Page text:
Referee didn’t see enough on Travathan hit to warrant ejection

AP

For the vast majority in the shrinking minority who were still watching Thursday night’s game in the second half, Bears linebacker Danny Trevathan‘s knockout blow to Packers receiver Davante Adams prompted a cry that Trevathan should have been ejected. After the game, referee John Hussey explained why he wasn’t.

“From my perspective I just didn’t see enough to rise to that level,” Hussey told a pool reporter. “That issue I would have is a judgment call. Was it egregious, was it completely unnecessary? I didn’t have enough information from my perspective to make that.”

It’s hard to fault Hussey because big hits like that happen quickly, and it’s easy to miss them when: (1) among the players; (2) not in pads; and (3) motivated primarily by the survival instinct. And to the extent that the owners adopted a rule on “automatic ejections for egregious hits to the head” in March, the 2017 rule book contains no new language mandating automatic ejections for egregious hits to the head.

The hit nevertheless violated the rules. As Hussey explained it, Adams had made the catch and become a runner, and the defense had stopped his forward progress. In that situation, the player becomes “defenseless,” which means that he can be hit — but that he can’t be hit in the head or neck area or with a helmet.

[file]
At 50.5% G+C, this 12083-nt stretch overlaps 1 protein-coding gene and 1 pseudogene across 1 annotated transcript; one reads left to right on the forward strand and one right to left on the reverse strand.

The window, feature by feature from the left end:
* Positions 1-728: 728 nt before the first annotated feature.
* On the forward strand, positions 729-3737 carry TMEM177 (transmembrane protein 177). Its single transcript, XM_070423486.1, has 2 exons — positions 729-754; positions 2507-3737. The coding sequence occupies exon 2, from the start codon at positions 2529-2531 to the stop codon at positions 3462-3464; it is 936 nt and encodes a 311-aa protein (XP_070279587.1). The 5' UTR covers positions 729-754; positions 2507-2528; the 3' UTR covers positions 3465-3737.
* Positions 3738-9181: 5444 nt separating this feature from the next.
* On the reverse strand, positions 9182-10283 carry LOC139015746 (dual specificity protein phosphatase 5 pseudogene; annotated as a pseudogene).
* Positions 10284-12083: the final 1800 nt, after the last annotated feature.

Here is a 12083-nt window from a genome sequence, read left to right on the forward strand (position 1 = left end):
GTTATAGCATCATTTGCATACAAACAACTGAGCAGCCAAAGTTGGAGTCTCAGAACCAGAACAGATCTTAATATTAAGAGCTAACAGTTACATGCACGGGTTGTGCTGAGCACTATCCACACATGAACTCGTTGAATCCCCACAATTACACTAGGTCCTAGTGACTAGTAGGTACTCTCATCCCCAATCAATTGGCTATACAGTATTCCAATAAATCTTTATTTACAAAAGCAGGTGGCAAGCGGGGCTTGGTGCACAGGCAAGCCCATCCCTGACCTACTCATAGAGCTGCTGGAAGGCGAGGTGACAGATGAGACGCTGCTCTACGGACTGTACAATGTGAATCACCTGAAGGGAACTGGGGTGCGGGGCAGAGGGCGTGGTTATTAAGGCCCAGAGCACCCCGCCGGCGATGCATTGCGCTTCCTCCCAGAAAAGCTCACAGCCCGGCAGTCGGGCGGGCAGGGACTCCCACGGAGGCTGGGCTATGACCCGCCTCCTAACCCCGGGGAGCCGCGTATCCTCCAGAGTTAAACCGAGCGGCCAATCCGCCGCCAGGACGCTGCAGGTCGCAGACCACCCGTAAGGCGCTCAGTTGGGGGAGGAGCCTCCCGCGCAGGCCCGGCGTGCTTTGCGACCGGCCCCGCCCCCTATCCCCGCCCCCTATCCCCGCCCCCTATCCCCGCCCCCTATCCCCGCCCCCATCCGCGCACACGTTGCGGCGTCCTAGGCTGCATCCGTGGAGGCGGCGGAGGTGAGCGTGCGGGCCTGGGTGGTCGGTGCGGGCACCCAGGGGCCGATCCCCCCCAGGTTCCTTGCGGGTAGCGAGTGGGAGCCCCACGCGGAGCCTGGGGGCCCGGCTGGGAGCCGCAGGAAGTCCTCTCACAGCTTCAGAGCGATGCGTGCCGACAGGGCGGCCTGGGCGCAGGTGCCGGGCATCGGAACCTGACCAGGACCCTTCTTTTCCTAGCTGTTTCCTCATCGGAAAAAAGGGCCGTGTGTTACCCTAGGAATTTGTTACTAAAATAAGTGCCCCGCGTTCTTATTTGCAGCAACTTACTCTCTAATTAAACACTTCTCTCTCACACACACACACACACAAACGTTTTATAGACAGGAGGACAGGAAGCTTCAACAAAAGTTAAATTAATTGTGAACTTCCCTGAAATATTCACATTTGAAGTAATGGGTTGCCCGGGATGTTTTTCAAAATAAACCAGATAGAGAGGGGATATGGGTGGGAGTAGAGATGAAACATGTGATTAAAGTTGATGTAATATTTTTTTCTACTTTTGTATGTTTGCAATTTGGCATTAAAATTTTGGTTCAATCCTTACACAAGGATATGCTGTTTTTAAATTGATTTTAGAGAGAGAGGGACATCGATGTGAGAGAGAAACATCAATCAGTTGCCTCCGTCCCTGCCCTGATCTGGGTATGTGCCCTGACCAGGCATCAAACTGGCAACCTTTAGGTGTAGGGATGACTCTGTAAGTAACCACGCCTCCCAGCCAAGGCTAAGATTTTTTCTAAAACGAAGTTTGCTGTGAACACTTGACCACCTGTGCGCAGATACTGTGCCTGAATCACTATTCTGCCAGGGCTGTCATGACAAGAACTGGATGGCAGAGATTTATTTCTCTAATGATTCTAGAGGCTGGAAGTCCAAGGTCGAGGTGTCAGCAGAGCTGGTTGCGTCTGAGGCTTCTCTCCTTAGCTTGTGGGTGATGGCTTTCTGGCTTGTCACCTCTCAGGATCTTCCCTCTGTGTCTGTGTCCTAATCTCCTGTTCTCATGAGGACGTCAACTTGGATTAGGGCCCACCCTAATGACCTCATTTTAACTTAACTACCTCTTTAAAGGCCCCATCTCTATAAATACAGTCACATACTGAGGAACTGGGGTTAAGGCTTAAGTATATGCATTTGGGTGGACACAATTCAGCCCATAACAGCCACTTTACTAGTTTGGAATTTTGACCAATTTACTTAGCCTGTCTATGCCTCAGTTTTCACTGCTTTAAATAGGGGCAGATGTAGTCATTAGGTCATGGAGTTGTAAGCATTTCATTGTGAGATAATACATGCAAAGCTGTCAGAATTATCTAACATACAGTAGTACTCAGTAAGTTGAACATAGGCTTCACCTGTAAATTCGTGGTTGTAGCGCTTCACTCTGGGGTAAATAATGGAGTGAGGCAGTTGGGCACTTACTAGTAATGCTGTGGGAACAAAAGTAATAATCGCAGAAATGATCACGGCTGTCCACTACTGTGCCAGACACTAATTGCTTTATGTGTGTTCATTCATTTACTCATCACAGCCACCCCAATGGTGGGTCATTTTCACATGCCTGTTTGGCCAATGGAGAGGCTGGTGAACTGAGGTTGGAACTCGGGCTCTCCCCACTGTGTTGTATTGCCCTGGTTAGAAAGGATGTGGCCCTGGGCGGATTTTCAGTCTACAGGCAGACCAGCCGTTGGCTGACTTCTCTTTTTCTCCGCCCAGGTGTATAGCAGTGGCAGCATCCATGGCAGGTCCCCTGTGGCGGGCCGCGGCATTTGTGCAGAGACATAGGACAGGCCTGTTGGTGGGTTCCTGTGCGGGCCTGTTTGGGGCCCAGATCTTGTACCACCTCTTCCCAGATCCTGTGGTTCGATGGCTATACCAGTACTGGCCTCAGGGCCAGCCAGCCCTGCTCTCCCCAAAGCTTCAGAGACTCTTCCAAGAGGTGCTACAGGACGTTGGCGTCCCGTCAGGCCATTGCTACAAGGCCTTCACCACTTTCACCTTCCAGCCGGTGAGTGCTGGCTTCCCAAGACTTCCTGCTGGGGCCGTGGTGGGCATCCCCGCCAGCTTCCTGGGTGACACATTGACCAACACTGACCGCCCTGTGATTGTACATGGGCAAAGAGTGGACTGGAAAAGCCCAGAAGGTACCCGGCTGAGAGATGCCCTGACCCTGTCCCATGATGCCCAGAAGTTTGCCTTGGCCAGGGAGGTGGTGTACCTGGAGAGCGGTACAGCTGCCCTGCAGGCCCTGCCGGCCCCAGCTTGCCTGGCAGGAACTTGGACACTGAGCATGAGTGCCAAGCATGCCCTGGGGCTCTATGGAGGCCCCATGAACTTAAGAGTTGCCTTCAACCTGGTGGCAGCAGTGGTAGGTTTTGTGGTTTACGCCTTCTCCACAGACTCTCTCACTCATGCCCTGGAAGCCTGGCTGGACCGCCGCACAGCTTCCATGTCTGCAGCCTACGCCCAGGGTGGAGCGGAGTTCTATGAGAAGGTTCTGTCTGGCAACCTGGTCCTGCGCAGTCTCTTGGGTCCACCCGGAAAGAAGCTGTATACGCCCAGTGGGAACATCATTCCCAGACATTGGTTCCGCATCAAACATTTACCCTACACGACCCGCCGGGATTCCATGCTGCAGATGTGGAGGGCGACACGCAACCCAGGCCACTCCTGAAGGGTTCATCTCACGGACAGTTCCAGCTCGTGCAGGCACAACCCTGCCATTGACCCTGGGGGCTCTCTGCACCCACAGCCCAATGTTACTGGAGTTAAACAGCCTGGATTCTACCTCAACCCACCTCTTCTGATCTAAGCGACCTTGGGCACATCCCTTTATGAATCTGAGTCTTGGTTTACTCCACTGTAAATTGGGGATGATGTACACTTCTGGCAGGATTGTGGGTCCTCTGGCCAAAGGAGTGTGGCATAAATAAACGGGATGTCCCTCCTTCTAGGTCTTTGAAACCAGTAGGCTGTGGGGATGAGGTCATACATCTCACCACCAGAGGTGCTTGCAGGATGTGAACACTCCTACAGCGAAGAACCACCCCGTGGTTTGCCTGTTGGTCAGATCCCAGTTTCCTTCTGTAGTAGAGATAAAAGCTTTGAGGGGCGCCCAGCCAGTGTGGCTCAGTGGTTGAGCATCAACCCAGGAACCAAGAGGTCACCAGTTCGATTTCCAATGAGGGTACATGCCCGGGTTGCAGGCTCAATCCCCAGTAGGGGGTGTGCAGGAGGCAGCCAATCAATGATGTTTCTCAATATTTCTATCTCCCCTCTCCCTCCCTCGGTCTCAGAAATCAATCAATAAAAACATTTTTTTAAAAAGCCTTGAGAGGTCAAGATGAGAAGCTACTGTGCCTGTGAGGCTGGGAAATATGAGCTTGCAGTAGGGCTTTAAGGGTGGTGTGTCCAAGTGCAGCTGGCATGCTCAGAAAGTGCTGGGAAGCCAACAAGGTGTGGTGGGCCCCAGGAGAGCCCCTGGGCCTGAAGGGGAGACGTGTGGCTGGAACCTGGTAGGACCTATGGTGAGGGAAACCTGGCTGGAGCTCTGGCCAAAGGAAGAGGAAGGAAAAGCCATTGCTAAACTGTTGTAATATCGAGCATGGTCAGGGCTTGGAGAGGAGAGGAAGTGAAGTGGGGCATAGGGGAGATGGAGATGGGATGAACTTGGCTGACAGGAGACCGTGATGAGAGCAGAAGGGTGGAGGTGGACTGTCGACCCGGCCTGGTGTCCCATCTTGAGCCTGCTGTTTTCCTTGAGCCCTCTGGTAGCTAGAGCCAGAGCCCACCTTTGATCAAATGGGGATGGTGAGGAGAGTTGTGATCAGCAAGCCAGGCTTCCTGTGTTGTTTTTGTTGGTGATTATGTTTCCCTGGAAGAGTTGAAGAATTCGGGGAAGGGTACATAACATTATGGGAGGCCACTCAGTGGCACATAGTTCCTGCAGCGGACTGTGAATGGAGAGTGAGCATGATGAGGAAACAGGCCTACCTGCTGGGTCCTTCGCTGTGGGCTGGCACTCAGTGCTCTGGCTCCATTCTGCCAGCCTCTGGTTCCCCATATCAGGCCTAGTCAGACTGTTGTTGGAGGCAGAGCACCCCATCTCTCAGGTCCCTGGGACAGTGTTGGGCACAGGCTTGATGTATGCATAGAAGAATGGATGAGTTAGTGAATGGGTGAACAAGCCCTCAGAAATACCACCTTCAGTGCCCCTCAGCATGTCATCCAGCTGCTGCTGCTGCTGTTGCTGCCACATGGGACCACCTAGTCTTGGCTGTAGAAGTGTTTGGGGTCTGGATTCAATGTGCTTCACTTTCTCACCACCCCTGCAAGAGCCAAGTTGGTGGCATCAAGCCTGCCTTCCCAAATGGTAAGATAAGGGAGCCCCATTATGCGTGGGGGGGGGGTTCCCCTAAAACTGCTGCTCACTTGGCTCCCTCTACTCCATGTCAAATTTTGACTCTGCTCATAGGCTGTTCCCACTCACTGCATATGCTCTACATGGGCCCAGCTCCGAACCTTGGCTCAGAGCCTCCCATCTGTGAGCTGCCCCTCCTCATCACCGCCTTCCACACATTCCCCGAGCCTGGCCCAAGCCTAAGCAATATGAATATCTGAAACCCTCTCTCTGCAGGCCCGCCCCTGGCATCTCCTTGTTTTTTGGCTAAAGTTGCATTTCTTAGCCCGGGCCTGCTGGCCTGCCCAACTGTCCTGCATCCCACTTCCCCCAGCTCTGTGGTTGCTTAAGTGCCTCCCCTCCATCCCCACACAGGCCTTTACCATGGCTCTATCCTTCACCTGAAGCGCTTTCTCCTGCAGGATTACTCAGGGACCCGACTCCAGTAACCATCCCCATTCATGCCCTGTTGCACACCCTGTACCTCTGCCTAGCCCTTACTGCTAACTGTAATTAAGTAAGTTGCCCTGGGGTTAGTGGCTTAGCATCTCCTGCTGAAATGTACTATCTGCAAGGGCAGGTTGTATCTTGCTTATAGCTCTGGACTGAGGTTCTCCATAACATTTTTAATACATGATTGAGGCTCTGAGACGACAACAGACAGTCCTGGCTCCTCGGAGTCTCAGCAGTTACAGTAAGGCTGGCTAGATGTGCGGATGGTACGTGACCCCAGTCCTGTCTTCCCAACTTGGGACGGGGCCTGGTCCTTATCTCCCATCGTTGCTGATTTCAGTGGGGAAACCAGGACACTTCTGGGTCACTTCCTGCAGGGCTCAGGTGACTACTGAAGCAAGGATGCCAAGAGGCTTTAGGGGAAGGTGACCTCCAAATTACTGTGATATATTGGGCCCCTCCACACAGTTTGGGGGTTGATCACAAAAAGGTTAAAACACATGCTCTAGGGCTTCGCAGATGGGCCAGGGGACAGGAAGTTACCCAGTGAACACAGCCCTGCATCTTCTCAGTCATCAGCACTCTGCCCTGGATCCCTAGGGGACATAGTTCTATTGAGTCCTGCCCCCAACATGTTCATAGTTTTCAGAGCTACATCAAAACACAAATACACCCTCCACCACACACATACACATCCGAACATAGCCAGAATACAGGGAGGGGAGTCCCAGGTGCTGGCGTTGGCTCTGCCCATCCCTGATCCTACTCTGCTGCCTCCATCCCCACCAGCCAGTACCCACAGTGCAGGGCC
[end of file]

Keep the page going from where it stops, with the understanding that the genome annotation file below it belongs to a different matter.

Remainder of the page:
Trevathan’s hit also appeared to violate the rule preventing the ramming of another player with the helmet, regardless of whether the player is defenseless. While typically a rule that applies when a runner decides to dip his helmet beyond the tackle box in order to ward off a defender, it also applies to defensive players who “line up” an opponent for a blow of that kind.

Ultimately, the ejection didn’t happen because officials continue to be reluctant to toss players, since that could be viewed as affecting the outcome of a game. The next question becomes whether the league office will suspend Trevathan. And that’s an issue for a separate post.

27 responses to “Referee didn’t see enough on Travathan hit to warrant ejection

  1. Blah!!! Blah!!! Blah!!!

    THE TRUTH: 20 years ago… that hit would have not been questioned and the player would have been promoted by the league.

    Blah!!! Blah!!! Blah!!!

  2. They really need to allow officials to review replay in these situations if they want to take player safety seriously.

    Given the circumstances–players on both sides immediately called for medical staff to come to Adams aid–I am shocked the refs didn’t see enough to eject–I mean, if they were looking for forward progress on Adams, how could they not see it was a helmet to helmet and totally unnecessary?